The severity of the staffing issues gripping the NHS has become impossible to ignore.
Across Scotland, GP practices are closing their lists, nurses are warning they cannot cope and hospitals are struggling to recruit specialists in areas ranging from paediatrics to gastroenterology.
Appropriate staffing levels are essential to patient safety and staff morale, yet hospitals are under increasing pressure to slash staffing costs as budgets are squeezed.
Therefore Nicola Sturgeon’s pledge to enshrine safe staffing in law earlier this week seemed like an encouraging move to tackle one of the issues crippling the health service.
The First Minister certainly found a receptive audience when she delivered the promise during a speech at the Royal College of Nursing (RCN) Congress in Glasgow on Monday, where delegates gave her a standing ovation.
Compared to the challenging situation in England – laid bare by the recent junior doctors strike – Scotland certainly seems to be making all the right noises.
But each health service is very different and the challenges facing Scotland’s NHS are its own.
Medical leaders were right to be cautious in their welcome of Ms Sturgeon’s staffing pledge, for “the devil is in the detail”, as they say.
The workforce planning tools that will be enshrined in law are already in use by the majority of health boards and there is no discussion at this stage of any sanctions if they are not adopted.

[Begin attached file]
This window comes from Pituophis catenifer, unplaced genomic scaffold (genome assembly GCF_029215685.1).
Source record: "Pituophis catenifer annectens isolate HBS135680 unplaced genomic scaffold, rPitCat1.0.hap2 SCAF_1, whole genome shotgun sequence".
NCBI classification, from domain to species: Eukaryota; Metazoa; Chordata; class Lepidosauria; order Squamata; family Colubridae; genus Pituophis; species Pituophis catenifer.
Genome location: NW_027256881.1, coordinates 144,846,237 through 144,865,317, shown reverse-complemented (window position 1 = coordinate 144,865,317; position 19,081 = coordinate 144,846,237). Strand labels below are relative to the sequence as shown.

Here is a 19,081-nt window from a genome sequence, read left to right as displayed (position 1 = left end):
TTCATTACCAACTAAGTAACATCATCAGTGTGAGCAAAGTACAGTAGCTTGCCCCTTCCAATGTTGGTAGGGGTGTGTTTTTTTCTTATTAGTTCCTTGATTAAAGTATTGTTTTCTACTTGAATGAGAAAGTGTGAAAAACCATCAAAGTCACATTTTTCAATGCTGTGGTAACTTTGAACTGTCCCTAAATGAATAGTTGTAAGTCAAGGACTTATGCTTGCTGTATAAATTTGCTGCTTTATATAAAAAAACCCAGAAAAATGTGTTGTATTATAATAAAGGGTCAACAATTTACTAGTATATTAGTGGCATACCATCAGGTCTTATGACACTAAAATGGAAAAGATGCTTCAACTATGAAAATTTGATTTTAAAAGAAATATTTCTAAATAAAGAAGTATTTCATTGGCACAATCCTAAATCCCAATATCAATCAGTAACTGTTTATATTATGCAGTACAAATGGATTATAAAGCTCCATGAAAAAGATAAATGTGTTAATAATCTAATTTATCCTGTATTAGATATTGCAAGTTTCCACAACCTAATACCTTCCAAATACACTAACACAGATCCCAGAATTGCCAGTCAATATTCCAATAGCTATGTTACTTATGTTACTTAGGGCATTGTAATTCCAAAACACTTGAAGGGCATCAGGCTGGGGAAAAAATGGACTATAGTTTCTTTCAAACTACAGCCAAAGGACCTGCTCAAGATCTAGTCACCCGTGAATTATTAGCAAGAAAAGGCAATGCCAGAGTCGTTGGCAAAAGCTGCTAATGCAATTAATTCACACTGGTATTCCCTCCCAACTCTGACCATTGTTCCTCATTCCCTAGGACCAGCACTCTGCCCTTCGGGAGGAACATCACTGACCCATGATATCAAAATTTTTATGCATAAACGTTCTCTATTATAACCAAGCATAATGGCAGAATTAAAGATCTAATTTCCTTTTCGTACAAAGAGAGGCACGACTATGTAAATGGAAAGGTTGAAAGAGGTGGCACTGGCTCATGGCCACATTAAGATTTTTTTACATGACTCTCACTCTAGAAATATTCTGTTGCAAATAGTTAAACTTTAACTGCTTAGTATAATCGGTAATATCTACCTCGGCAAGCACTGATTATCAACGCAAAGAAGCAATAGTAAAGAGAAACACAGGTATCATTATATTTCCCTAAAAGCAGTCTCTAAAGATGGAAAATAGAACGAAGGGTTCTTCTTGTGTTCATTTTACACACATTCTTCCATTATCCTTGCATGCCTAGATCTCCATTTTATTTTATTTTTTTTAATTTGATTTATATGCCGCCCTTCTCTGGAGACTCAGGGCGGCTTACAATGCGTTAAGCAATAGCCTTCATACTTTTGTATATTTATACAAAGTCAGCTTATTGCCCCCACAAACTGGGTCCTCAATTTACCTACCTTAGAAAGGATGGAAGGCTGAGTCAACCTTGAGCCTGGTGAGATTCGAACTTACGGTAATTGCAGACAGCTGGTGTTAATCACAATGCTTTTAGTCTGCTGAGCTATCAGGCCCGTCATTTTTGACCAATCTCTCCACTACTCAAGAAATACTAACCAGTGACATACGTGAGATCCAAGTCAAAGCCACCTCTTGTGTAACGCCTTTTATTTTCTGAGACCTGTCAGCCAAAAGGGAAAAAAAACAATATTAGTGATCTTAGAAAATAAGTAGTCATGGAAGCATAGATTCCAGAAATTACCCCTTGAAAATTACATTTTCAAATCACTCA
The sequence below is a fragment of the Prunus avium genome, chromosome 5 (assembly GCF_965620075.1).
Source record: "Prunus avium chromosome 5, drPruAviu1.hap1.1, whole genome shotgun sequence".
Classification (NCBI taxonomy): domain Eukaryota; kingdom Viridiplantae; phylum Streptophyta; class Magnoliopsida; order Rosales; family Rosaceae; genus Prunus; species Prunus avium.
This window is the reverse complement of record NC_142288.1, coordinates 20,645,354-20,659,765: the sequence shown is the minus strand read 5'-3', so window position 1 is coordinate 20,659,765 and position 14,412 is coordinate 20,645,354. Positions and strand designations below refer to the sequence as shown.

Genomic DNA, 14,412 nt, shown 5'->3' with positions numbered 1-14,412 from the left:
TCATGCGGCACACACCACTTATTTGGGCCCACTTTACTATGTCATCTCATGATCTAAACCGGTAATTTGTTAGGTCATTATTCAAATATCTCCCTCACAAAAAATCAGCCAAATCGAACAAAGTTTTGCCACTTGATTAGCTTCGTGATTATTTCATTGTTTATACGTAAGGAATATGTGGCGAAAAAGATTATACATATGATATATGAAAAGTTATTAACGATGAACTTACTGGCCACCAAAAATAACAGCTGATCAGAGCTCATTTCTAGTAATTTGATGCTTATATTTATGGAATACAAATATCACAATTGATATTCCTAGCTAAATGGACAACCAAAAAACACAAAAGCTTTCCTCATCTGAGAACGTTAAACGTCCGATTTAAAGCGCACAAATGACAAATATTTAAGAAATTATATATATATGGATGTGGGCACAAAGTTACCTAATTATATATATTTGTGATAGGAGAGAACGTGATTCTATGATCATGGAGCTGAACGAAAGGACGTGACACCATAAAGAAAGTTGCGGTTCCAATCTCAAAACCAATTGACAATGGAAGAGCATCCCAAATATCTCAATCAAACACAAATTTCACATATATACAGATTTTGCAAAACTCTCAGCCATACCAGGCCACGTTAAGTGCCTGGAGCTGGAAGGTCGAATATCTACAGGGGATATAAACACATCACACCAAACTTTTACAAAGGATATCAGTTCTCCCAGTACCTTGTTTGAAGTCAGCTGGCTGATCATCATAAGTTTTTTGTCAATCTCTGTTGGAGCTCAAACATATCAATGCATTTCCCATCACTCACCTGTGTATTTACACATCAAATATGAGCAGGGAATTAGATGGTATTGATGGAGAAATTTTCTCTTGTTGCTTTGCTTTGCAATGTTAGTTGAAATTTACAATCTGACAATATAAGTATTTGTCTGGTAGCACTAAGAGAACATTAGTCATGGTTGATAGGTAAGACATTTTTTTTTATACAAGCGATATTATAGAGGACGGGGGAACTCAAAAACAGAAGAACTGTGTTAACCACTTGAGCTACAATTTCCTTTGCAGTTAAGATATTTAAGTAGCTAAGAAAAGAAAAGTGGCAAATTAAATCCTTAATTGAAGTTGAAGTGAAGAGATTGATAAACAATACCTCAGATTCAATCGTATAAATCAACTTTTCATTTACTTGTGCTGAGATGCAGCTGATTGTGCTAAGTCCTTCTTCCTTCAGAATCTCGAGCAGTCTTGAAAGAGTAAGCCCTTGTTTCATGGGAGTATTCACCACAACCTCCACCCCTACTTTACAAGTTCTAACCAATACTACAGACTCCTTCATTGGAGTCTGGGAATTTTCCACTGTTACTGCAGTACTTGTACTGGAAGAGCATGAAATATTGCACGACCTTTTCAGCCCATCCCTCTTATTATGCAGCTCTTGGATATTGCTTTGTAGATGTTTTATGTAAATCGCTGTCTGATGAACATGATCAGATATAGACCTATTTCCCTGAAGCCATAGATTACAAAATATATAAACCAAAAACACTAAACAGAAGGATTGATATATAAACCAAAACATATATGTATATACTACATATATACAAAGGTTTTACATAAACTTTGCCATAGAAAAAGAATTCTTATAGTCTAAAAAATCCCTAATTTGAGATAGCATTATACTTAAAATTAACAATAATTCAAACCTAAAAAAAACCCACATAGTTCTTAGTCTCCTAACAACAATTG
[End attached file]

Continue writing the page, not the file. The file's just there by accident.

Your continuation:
Unions warned that these management tools are not intuitive enough or robust enough to address the pressures that wards are facing.
It is a good commitment but it must be backed by resources otherwise the promise risks becoming merely another blast of hot air.
Further discussions are due to take place over the summer and ministers must keep in mind that this is only a small step on a much bigger journey.
The struggle to recruit and retain staff did not appear overnight, nor will the solution.
It is a toxic cocktail born out of years of poor planning and rising demand, that stretches far beyond the current government. There have clearly been serious problems with planning as the most recent figures revealed more than 2,200 nursing and midwifery vacancies in March, a figure which has doubled since 2012.
It forms part of a vicious cycle, as higher vacancy numbers lead to more spending on costly private staff and a greater strain on cash-strapped health boards.
NHS boards are spending an eye-watering £64,000 each day on private staff – a 45 per cent rise on the previous year.
There will always be a need for some agency cover but this sort of sum is clearly an issue.
The SNP has started to show that it is serious about tackling workforce planning by pouring £27 million into training advanced nurses and investing in return to practice schemes.
The First Ministers’ recent commitment to retaining the bursary for nursing students and new plans to introduce a graduate medical programme are both welcome steps towards training the doctors and nurses of the future.
But this is not enough to reassure medics or patients that things are going to improve now.
It is encouraging that ministers are finally acknowledging the scale of the problem.
But it will take more than vague promises to solve it.